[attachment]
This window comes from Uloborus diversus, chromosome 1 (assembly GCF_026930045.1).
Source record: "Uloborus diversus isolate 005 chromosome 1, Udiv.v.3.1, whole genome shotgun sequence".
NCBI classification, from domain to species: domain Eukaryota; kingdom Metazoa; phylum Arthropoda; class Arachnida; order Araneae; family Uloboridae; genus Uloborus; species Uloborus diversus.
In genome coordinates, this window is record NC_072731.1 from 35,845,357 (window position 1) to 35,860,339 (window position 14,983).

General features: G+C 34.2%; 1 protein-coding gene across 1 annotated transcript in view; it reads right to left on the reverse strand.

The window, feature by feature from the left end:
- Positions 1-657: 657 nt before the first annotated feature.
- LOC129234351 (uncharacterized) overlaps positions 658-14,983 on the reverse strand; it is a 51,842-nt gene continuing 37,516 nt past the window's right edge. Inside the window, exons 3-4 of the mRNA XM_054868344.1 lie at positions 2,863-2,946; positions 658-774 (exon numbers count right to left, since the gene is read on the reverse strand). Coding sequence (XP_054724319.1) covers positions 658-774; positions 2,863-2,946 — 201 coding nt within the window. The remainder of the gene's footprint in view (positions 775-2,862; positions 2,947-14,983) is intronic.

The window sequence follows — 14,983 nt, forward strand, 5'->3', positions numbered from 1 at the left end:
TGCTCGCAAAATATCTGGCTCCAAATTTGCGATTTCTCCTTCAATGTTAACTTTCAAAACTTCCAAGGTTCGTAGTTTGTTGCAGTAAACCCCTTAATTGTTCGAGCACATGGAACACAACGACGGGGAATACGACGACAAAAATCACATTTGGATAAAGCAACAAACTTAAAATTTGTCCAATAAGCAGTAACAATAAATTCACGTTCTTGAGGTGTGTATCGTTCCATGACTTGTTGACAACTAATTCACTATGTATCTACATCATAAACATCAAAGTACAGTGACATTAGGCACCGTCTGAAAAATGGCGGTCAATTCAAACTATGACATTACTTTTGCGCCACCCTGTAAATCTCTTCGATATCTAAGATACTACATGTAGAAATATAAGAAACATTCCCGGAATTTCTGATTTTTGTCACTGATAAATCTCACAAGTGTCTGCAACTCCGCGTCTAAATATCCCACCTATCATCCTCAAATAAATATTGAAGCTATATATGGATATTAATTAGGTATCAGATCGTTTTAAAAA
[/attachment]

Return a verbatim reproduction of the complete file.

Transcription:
This window comes from Uloborus diversus, chromosome 1 (assembly GCF_026930045.1).
Source record: "Uloborus diversus isolate 005 chromosome 1, Udiv.v.3.1, whole genome shotgun sequence".
NCBI classification, from domain to species: domain Eukaryota; kingdom Metazoa; phylum Arthropoda; class Arachnida; order Araneae; family Uloboridae; genus Uloborus; species Uloborus diversus.
In genome coordinates, this window is record NC_072731.1 from 35,845,357 (window position 1) to 35,860,339 (window position 14,983).

General features: G+C 34.2%; 1 protein-coding gene across 1 annotated transcript in view; it reads right to left on the reverse strand.

The window, feature by feature from the left end:
- Positions 1-657: 657 nt before the first annotated feature.
- LOC129234351 (uncharacterized) overlaps positions 658-14,983 on the reverse strand; it is a 51,842-nt gene continuing 37,516 nt past the window's right edge. Inside the window, exons 3-4 of the mRNA XM_054868344.1 lie at positions 2,863-2,946; positions 658-774 (exon numbers count right to left, since the gene is read on the reverse strand). Coding sequence (XP_054724319.1) covers positions 658-774; positions 2,863-2,946 — 201 coding nt within the window. The remainder of the gene's footprint in view (positions 775-2,862; positions 2,947-14,983) is intronic.

The window sequence follows — 14,983 nt, forward strand, 5'->3', positions numbered from 1 at the left end:
TGCTCGCAAAATATCTGGCTCCAAATTTGCGATTTCTCCTTCAATGTTAACTTTCAAAACTTCCAAGGTTCGTAGTTTGTTGCAGTAAACCCCTTAATTGTTCGAGCACATGGAACACAACGACGGGGAATACGACGACAAAAATCACATTTGGATAAAGCAACAAACTTAAAATTTGTCCAATAAGCAGTAACAATAAATTCACGTTCTTGAGGTGTGTATCGTTCCATGACTTGTTGACAACTAATTCACTATGTATCTACATCATAAACATCAAAGTACAGTGACATTAGGCACCGTCTGAAAAATGGCGGTCAATTCAAACTATGACATTACTTTTGCGCCACCCTGTAAATCTCTTCGATATCTAAGATACTACATGTAGAAATATAAGAAACATTCCCGGAATTTCTGATTTTTGTCACTGATAAATCTCACAAGTGTCTGCAACTCCGCGTCTAAATATCCCACCTATCATCCTCAAATAAATATTGAAGCTATATATGGATATTAATTAGGTATCAGATCGTTTTAAAAA